Editorial for EJBRM Volume 16 Issue 2 Special theme on the Intuitive Researcher It is fascinating how ideas seem to come in waves. The painter, Picasso and his contemporary philosophers Husserl and Gebser, for instance, coincidently became interested in the subject of time, during the first part of the twentieth century. Each in his own way explored time as an ever-present dimension, challenging the chronological conception of time through multi-perspectival figure drawings or erudite concepts. Right now, I am hearing a lot about how creativity should be used to enhance Science and Education, but not a lot of clarification about the phenomenon itself. In my experience, Business academics have always been ahead in this regard, perhaps because they are less daunted by risk and more likely to surrender to it. But what is this elusive creativity? I think that creativity is the process of synthesising everyday, lifeworld data by our unconscious minds. It begins without our conscious awareness, and brews until it is ready to break through the conscious barrier, into cognition. It visits us regularly, in our dreams and in our boardroom (bored room) doodles, but we don’t usually pay heed. It always presents itself as an image or metaphor, and it comes without explanation or apparent invitation. Our conscious mind then has to interpret – to wrestle it to the ground in order to make sense of it all. We should welcome such a gift and accept it most graciously, however, because (to paraphrase Milton Erikson) your unconscious is smarter than you are. Our twentieth century obsession with material-based knowledge is now surrendering to what the philosopher, Jean Gebser, in his 1986 masterpiece, The Ever-Present Origin” (Ohio University Press) has called the ‘everpresent’ ways of knowing. These ancient ways of knowing, which come to us through story and intuition, have been disrespected by Western culture for 400 years. But now, it seems there is an interest in creativity, and a shy desire to link it to credible research. This journal set out to provide a platform for innovative approaches to research methodologies, which embrace the mythical and magical qualities of intuition, creativity and the various art forms. It is hoped that these articles will create debate – even controversy. Furthermore, it is hoped that the fledgling and brave approaches presented in this edition, will be explored and further debated by academics in the spirit of respectful interrogation. Anything new or foreign can be controversial, because it challenges our set patterns of learned behaviour, and humans resist it initially and instinctively – but not forever. Please open your minds to this spectrum of articles that have in common an appreciation of using intuition for doing research.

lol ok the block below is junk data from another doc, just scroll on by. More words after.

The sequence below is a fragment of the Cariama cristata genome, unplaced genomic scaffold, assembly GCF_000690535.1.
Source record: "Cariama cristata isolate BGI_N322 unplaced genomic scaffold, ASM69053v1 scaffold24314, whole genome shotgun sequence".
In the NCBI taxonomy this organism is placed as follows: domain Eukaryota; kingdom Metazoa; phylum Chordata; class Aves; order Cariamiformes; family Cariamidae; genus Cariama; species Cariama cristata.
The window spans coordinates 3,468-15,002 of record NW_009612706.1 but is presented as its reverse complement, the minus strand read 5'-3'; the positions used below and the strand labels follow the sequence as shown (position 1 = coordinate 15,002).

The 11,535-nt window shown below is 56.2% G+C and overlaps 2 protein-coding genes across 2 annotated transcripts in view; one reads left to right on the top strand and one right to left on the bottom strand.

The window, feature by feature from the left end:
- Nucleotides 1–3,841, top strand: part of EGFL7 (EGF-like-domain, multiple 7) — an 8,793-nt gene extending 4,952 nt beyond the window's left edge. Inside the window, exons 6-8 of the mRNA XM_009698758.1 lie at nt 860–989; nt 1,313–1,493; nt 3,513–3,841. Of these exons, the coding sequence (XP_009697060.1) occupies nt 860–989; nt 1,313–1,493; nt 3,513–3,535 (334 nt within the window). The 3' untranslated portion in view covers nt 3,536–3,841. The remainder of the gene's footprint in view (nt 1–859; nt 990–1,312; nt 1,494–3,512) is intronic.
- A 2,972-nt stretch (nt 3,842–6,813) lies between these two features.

Editorial by the Guest Editor: Jocene Vallack (PhD) July 2018
Reference this paper: Vallack, J., 2018. Editorial for EJBRM Volume 16 Issue 2. The Electronic Journal of Business Research Methods, 16(2), pp. 55, available online at www.ejbrm.com